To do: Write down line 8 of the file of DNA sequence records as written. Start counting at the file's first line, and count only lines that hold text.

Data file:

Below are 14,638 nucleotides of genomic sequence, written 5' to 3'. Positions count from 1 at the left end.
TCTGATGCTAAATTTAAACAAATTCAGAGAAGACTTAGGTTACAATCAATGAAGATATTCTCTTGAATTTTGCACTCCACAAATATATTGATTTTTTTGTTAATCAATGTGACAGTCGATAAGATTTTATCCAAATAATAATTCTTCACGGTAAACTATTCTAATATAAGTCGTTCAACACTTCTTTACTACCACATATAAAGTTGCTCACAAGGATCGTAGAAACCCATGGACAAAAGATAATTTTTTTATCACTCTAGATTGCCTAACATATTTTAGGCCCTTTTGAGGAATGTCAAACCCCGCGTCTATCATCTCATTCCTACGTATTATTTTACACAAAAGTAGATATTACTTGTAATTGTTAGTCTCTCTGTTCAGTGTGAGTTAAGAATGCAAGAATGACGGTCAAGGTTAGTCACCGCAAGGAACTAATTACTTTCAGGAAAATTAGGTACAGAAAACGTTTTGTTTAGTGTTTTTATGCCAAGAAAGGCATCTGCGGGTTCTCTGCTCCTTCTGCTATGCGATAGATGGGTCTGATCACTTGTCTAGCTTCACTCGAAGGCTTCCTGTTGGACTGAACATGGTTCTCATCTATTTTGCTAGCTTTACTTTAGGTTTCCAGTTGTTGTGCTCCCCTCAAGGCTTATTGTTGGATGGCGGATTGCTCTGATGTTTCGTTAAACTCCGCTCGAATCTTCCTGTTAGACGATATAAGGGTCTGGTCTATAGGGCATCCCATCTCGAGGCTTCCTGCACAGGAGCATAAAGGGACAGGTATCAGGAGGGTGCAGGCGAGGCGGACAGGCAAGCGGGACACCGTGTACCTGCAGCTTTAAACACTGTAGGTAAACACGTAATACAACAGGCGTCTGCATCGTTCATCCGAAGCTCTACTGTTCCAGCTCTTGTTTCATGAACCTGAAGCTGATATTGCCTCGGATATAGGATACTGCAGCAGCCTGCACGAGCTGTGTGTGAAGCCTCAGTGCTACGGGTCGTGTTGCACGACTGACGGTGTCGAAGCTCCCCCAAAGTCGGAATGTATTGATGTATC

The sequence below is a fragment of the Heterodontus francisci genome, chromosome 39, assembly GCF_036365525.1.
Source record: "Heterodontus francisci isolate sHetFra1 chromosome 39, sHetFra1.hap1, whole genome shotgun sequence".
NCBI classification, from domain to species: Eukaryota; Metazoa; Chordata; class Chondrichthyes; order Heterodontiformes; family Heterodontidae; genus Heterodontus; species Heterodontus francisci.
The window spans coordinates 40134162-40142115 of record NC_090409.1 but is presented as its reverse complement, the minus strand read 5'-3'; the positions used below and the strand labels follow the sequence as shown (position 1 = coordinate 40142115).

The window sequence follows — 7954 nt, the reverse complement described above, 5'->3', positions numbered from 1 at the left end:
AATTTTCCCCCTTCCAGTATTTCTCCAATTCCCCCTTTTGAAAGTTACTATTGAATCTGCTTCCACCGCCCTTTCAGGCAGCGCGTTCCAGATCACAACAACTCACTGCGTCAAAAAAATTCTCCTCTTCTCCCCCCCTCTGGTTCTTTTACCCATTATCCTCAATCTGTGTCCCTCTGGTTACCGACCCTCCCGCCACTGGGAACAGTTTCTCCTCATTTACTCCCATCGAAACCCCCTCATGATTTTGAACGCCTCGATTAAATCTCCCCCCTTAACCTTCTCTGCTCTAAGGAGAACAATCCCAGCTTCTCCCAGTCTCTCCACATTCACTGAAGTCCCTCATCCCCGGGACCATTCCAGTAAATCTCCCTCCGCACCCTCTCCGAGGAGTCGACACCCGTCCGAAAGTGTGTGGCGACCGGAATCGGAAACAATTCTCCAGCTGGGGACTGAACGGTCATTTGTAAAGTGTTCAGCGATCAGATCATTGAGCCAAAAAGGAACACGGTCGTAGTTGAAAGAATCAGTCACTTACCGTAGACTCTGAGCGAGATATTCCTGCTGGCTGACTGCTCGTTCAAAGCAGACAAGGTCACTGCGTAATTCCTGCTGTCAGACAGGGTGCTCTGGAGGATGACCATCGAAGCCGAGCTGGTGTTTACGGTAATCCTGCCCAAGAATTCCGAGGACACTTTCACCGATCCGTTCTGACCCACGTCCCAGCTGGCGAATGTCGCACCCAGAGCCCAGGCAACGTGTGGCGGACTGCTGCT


AATTTTCCCCCTTCCAGTATTTCTCCAATTCCCCCTTTTGAAAGTTACTATTGAATCTGCTTCCACCGCCCTTTCAGGCAGCGCGTTCCAGATCACAACAACTCACTGCGTCAAAAAAATTCTCCTCTTCTCCCCCCCTCTGGTTCTTTTACCCATTATCCTCAATCTGTGTCCCTCTGGTTACCGACCCTCCCGCCACTGGGAACAGTTTCTCCTCATTTACTCCCATCGAAACCCCCTCATGATTTTGAACGCCTCGATTAAATCTCCCCCCTTAACCTTCTCTGCTCTAAGGAGAACAATCCCAGCTTCTCCCAGTCTCTCCACATTCACTGAAGTCCCTCATCCCCGGGACCATTCCAGTAAATCTCCCTCCGCACCCTCTCCGAGGAGTCGACACCCGTCCGAAAGTGTGTGGCGACCGGAATCGGAAACAATTCTCCAGCTGGGGACTGAACGGTCATTTGTAAAGTGTTCAGCGATCAGATCATTGAGCCAAAAAGGAACACGGTCGTAGTTGAAAGAATCAGTCACTTACCGTAGACTCTGAGCGAGATATTCCTGCTGGCTGACTGCTCGTTCAAAGCAGACAAGGTCACTGCGTAATTCCTGCTGTCAGACAGGGTGCTCTGGAGGATGACCATCGAAGCCGAGCTGGTGTTTACGGTAATCCTGCCCAAGAATTCCGAGGACACTTTCACCGATCCGTTCTGACCCACGTCCCAGCTGGCGAATGTCGCACCCAGAGCCCAGGCAACGTGTGGCGGACTGCTGCT